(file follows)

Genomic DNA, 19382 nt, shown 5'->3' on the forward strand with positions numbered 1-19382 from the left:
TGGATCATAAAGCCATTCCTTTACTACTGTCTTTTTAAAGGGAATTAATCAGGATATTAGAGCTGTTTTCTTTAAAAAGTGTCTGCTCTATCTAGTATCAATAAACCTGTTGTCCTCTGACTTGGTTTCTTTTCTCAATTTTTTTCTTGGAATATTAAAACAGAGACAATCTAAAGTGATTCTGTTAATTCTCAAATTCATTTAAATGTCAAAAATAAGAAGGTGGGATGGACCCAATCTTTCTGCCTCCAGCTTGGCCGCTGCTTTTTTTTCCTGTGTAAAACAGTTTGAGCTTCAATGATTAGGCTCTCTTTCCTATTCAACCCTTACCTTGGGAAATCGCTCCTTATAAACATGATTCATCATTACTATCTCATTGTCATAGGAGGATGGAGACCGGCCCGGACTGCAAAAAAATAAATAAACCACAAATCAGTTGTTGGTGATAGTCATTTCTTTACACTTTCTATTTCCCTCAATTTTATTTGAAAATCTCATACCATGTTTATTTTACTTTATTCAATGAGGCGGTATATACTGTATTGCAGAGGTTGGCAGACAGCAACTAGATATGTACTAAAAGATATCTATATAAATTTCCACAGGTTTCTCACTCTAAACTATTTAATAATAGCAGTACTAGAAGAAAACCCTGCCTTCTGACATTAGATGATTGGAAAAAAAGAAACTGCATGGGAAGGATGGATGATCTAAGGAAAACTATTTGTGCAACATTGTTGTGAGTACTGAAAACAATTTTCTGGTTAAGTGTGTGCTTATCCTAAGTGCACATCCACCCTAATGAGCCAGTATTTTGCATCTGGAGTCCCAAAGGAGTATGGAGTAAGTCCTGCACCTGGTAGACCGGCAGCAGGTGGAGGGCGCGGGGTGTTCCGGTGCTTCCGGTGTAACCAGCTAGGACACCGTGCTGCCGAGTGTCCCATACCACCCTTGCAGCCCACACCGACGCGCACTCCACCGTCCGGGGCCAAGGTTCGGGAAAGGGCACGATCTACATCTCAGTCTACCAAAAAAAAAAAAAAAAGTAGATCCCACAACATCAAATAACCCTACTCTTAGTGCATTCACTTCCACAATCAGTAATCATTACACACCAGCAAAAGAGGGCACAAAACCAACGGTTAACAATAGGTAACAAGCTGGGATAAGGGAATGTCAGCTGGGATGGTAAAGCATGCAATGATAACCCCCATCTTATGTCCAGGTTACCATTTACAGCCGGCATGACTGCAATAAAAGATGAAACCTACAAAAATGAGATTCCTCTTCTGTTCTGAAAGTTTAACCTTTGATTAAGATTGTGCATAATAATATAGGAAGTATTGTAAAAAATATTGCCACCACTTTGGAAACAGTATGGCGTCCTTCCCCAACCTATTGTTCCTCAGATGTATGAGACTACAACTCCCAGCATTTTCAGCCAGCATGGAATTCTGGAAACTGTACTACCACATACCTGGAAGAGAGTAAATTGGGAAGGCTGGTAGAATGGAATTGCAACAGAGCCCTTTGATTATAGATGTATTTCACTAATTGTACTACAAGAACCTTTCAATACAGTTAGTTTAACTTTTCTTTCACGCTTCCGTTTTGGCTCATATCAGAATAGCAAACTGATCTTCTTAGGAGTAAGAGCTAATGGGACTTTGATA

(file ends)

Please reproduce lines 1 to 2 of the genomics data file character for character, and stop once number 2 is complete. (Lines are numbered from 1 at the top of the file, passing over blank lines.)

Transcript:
Genomic DNA, 19382 nt, shown 5'->3' on the forward strand with positions numbered 1-19382 from the left:
TGGATCATAAAGCCATTCCTTTACTACTGTCTTTTTAAAGGGAATTAATCAGGATATTAGAGCTGTTTTCTTTAAAAAGTGTCTGCTCTATCTAGTATCAATAAACCTGTTGTCCTCTGACTTGGTTTCTTTTCTCAATTTTTTTCTTGGAATATTAAAACAGAGACAATCTAAAGTGATTCTGTTAATTCTCAAATTCATTTAAATGTCAAAAATAAGAAGGTGGGATGGACCCAATCTTTCTGCCTCCAGCTTGGCCGCTGCTTTTTTTTCCTGTGTAAAACAGTTTGAGCTTCAATGATTAGGCTCTCTTTCCTATTCAACCCTTACCTTGGGAAATCGCTCCTTATAAACATGATTCATCATTACTATCTCATTGTCATAGGAGGATGGAGACCGGCCCGGACTGCAAAAAAATAAATAAACCACAAATCAGTTGTTGGTGATAGTCATTTCTTTACACTTTCTATTTCCCTCAATTTTATTTGAAAATCTCATACCATGTTTATTTTACTTTATTCAATGAGGCGGTATATACTGTATTGCAGAGGTTGGCAGACAGCAACTAGATATGTACTAAAAGATATCTATATAAATTTCCACAGGTTTCTCACTCTAAACTATTTAATAATAGCAGTACTAGAAGAAAACCCTGCCTTCTGACATTAGATGATTGGAAAAAAAGAAACTGCATGGGAAGGATGGATGATCTAAGGAAAACTATTTGTGCAACATTGTTGTGAGTACTGAAAACAATTTTCTGGTTAAGTGTGTGCTTATCCTAAGTGCACATCCACCCTAATGAGCCAGTATTTTGCATCTGGAGTCCCAAAGGAGTATGGAGTAAGTCCTGCACCTGGTAGACCGGCAGCAGGTGGAGGGCGCGGGGTGTTCCGGTGCTTCCGGTGTAACCAGCTAGGACACCGTGCTGCCGAGTGTCCCATACCACCCTTGCAGCCCACACCGACGCGCACTCCACCGTCCGGGGCCAAGGTTCGGGAAAGGGCACGATCTACATCTCAGTCTACCAAAAAAAAAAAAAAAAGTAGATCCCACAACATCAAATAACCCTACTCTTAGTGCATTCACTTCCACAATCAGTAATCATTACACACCAGCAAAAGAGGGCACAAAACCAACGGTTAACAATAGGTAACAAGCTGGGATAAGGGAATGTCAGCTGGGATGGTAAAGCATGCAATGATAACCCCCATCTTATGTCCAGGTTACCATTTACAGCCGGCATGACTGCAATAAAAGATGAAACCTACAAAAATGAGATTCCTCTTCTGTTCTGAAAGTTTAACCTTTGATTAAGATTGTGCATAATAATATAGGAAGTATTGTAAAAAATATTGCCACCACTTTGGAAACAGTATGGCGTCCTTCCCCAACCTATTGTTCCTCAGATGTATGAGACTACAACTCCCAGCATTTTCAGCCAGCATGGAATTCTGGAAACTGTACTACCACATACCTGGAAGAGAGTAAATTGGGAAGGCTGGTAGAATGGAATTGCAACAGAGCCCTTTGATTATAGATGTATTTCACTAATTGTACTACAAGAACCTTTCAATACAGTTAGTTTAACTTTTCTTTCACGCTTCCGTTTTGGCTCATATCAGAATAGCAAACTGATCTTCTTAGGAGTAAGAGCTAATGGGACTTTGATA